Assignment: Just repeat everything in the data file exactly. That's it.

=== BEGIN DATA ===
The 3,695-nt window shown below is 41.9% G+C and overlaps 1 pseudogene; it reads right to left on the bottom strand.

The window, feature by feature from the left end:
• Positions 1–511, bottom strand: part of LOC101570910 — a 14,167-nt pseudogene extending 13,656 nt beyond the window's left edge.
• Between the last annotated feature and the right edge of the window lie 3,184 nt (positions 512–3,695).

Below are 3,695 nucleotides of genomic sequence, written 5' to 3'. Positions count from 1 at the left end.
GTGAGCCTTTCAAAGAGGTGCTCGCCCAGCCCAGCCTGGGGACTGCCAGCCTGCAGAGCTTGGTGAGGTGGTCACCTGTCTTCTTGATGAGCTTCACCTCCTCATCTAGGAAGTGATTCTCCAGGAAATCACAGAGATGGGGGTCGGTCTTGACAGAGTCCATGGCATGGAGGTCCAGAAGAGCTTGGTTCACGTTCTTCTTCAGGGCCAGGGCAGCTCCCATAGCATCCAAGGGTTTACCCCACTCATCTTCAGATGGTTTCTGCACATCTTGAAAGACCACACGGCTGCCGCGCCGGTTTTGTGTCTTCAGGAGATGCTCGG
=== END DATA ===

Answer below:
The 3,695-nt window shown below is 41.9% G+C and overlaps 1 pseudogene; it reads right to left on the bottom strand.

The window, feature by feature from the left end:
• Positions 1–511, bottom strand: part of LOC101570910 — a 14,167-nt pseudogene extending 13,656 nt beyond the window's left edge.
• Between the last annotated feature and the right edge of the window lie 3,184 nt (positions 512–3,695).

Below are 3,695 nucleotides of genomic sequence, written 5' to 3'. Positions count from 1 at the left end.
GTGAGCCTTTCAAAGAGGTGCTCGCCCAGCCCAGCCTGGGGACTGCCAGCCTGCAGAGCTTGGTGAGGTGGTCACCTGTCTTCTTGATGAGCTTCACCTCCTCATCTAGGAAGTGATTCTCCAGGAAATCACAGAGATGGGGGTCGGTCTTGACAGAGTCCATGGCATGGAGGTCCAGAAGAGCTTGGTTCACGTTCTTCTTCAGGGCCAGGGCAGCTCCCATAGCATCCAAGGGTTTACCCCACTCATCTTCAGATGGTTTCTGCACATCTTGAAAGACCACACGGCTGCCGCGCCGGTTTTGTGTCTTCAGGAGATGCTCGG